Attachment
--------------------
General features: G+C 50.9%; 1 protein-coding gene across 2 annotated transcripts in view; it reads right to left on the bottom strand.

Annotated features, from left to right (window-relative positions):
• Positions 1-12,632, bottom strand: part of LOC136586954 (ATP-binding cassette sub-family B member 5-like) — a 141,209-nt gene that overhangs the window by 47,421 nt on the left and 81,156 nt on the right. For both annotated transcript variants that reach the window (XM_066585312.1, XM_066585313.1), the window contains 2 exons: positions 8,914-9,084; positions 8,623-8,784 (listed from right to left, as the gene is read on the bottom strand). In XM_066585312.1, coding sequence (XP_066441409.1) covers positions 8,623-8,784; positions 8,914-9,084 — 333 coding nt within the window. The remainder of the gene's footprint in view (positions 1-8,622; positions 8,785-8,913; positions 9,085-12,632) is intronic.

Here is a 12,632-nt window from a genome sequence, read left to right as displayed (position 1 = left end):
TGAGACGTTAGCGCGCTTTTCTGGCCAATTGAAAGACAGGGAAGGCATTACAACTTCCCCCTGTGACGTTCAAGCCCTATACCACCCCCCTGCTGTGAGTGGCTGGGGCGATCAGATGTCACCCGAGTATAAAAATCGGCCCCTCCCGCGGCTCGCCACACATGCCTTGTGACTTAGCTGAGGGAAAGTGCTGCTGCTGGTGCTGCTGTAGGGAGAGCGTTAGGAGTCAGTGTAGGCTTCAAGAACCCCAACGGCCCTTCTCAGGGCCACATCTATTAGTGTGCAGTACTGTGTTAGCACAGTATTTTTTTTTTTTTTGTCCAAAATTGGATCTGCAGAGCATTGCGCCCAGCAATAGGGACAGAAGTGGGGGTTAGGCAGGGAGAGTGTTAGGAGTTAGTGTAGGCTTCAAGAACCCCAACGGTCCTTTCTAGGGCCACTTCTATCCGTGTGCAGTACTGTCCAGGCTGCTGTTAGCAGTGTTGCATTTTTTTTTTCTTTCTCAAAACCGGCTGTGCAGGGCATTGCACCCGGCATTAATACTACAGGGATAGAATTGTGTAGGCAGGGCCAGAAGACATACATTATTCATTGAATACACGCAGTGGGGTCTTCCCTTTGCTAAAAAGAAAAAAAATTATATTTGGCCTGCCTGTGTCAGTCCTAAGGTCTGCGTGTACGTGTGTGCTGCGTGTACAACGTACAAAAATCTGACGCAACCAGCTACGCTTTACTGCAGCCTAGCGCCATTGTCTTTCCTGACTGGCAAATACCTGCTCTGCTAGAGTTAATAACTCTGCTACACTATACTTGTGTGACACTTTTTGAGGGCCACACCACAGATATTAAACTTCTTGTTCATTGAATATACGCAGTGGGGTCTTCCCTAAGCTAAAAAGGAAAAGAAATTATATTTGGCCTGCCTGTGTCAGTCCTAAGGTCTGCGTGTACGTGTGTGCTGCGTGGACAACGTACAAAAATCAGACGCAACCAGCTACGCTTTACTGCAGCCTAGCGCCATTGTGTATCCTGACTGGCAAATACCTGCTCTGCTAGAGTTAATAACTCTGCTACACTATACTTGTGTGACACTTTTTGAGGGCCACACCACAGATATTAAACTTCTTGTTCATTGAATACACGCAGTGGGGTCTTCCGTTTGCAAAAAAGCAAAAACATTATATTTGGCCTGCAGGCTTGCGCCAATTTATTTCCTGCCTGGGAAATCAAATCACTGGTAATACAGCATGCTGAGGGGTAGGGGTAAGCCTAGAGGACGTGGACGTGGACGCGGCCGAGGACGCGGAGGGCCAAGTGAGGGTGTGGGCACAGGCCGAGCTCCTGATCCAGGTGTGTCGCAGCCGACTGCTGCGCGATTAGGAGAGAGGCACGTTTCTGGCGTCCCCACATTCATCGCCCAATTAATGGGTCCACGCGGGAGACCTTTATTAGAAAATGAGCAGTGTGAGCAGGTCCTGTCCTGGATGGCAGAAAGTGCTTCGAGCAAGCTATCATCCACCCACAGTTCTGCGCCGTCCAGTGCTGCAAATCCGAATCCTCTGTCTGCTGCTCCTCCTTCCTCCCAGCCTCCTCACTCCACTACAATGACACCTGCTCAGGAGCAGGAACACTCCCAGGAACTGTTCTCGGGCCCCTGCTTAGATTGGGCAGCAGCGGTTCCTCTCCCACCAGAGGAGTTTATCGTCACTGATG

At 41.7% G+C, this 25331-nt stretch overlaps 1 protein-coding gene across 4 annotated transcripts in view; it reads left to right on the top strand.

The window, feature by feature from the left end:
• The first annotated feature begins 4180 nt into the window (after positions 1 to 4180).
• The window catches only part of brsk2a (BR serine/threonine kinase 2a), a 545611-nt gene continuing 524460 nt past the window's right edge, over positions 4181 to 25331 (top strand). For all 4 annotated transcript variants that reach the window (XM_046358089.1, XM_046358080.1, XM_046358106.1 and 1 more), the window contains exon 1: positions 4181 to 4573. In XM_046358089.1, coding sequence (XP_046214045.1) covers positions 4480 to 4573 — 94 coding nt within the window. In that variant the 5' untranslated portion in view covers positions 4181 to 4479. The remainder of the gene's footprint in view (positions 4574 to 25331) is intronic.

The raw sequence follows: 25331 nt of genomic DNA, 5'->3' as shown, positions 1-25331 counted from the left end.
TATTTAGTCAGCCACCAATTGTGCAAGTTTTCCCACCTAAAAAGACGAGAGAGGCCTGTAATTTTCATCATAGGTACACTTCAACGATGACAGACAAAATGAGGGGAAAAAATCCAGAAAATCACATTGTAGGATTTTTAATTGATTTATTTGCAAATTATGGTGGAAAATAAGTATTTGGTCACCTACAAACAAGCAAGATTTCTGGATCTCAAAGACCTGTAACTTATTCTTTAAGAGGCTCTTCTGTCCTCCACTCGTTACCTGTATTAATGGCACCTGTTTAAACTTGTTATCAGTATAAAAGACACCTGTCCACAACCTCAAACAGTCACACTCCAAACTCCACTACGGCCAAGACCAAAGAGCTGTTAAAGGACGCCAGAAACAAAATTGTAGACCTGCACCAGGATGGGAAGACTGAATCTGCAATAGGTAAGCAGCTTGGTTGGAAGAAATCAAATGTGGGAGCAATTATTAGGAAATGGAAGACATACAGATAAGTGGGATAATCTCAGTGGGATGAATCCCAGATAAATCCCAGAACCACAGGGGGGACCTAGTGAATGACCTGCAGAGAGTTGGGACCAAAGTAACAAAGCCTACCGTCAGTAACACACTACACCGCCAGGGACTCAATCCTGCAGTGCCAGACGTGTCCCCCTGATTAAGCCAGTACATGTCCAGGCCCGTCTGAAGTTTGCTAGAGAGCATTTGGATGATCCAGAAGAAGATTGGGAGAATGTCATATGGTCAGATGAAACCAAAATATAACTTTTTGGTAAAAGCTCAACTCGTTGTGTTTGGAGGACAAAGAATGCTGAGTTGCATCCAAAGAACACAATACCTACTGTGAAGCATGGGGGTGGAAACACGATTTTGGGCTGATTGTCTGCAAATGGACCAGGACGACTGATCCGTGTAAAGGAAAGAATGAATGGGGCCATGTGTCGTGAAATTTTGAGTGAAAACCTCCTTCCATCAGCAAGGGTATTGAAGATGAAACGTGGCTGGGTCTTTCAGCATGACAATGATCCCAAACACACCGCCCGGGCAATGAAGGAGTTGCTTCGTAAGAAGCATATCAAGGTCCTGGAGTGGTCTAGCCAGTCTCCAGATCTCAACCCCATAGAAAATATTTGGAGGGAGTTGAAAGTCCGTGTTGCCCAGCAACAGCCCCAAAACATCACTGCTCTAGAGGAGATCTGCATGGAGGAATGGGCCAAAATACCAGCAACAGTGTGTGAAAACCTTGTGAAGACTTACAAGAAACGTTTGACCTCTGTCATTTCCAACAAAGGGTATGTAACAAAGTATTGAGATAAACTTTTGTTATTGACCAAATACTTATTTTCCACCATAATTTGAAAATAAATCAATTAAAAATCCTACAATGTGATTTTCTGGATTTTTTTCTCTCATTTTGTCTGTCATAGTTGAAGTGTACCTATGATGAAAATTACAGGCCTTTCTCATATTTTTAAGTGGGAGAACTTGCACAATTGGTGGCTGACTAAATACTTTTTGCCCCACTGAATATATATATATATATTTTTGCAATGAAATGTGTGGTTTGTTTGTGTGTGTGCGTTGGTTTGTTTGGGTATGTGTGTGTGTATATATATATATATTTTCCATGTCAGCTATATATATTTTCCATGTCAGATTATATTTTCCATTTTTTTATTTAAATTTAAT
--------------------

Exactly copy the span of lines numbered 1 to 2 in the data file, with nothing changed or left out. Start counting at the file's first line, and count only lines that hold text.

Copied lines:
General features: G+C 50.9%; 1 protein-coding gene across 2 annotated transcripts in view; it reads right to left on the bottom strand.

Annotated features, from left to right (window-relative positions):